Straight Black men have dominated the rap industry since its inception. However, non-black artists like Eminem and Macklemore and female acts like Nicki Minaj and Cardi B have gained prominence and broken records, proving that the genre has room for diversity. But these opportunities have rarely, if ever been afforded to femme, queer rappers — a demographic that doesn’t see much support from the industry outside of Pride Month.
Each year, artists like Big Freedia, Cakes Da Killa and Mykki Blanco are highlighted on Pride Month playlists alongside queens from Drag Race and tried and true gay anthems from divas like Diana Ross and Lady Gaga. DeAndre Clark, better known as Drebae, was quickly included on many of those playlists after his debut performance at San Francisco Pride, where he performed alongside singer-songwriter Kehlani. Drebae joined Kehlani on stage after her performance, and he performed his single “Elegant,” which has already been streamed on multiple platforms over 1,000,000 times.
If Drebae hasn’t infiltrated your Twitter timeline at least once, you’re not using the app correctly. Before gaining attention for his ferocious rap lyrics, he was known for producing viral, relatable tweets, and for having a natural aptitude with a makeup brush. This rapper has over 88,000 followers on Twitter, and it isn’t uncommon to see one of his tweets meme’d and posted across other platforms.
Just moments before Drebae’s performance at San Francisco Pride, he opened up online about his decision to stop wearing makeup and stop expressing his femininity so freely. “The no makeup era is coming,” he tweeted after one of his favorite rappers told him to give up the Fenty Beauty if he wanted to succeed in the rap industry.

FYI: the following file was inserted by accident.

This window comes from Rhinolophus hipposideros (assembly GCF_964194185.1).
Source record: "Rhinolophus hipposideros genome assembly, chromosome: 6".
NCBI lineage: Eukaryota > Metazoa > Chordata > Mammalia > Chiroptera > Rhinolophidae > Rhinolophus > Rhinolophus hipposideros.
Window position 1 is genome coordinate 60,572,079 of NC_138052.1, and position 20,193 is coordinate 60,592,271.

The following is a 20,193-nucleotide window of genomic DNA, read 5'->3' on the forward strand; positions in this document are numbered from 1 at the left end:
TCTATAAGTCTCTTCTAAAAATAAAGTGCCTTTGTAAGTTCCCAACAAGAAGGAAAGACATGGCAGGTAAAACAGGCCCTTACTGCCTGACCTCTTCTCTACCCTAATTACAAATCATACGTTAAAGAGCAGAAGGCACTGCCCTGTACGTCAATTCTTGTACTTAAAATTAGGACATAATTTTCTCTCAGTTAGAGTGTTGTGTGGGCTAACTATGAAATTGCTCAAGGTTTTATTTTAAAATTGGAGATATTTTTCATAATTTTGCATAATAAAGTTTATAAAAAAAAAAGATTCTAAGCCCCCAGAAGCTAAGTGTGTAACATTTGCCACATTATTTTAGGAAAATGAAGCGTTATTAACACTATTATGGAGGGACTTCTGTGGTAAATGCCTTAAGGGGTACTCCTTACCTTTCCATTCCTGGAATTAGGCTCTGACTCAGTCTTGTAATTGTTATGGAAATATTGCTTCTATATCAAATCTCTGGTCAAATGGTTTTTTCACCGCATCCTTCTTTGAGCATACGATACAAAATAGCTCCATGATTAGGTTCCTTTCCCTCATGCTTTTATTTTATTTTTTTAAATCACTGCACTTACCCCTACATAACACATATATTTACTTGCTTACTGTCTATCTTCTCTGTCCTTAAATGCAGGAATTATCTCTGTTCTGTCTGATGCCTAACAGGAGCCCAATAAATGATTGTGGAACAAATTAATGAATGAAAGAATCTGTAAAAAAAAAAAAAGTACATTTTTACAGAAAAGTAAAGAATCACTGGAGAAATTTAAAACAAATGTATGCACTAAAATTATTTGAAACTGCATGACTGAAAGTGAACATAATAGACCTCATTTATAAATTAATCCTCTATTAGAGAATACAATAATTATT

“In other words, he told me to stop being myself if I wanted to be taken seriously as an artist,” the 21-year-old rapper explains to Billboard, reflecting on the choice he made before the San Francisco Pride performance. “I considered it carefully and decided that he’s probably right… I had to make a choice. Do I go as my feminine self for my first performance? Or do I go as a caricature of some straight-passing gay person?” Upon contemplation, he says he “chose the former, obviously. I wasn’t ready to let it all go.”
Drebae’s total package — his long lashes and periwinkle nails, lip gloss, fur coat, and a face full of makeup — captivated the crowd. “I was on cloud nine,” he relates. “Tens of thousands of people were reaching their arms out to me, enjoying my music. I finally felt appreciated.” However, when Pride Month concluded, Drebae’s moment of euphoria ended abruptly: “As soon as July first came, people packed up their rainbow flags, Pride playlists, and put my feminine ass right back on the shelf, just like they do to other feminine, gay rappers every year.”
Recently, Cakes da Killa replied to a tweet, where a fan wrote: “remember to listen to cakes da Killa this pride month.” He replied “And also every other month. I gotta pay my bills the entire year.”
& also every other month. I gotta pay my bills the entire year — https://t.co/3HHYYSyXyF
— what it gave? (@CAKESDAKILLA) June 17, 2018
Drebae agrees. “It would be nice to have my art celebrated all year, but that isn’t a luxury for rappers like me. Now, I’m back to the drawing boards, desperately trying to figure out what my next move is. It’s exhausting. I want to exist after Pride Month. I deserve to exist after Pride Month.
“I think the biggest challenge of being a femme rapper is dealing with the ignorance that comes with it,” he continues. “This genre has a history of plaguing catchy songs with homophobic jabs. This is why us femme rappers aren’t welcomed. Also, people only support us when it’s safe. Can anyone name a successful movement that was successful because it was safe? Nothing revolutionary is safe. LGBTQ people didn’t get Pride Month because through safety.”
Finally, Drebae says the key to enacting change in the hip-hop community is putting forth a continued effort to support LGBTQ rappers for all 12 months: “Consistency is key to any movement. If you only support femme, gay rappers during Pride Month, you’re a big part of the problem. If you want us to win, support us year-round. Book us at your parties, give us journalistic spin. Keep that same energy you had during Pride Month.”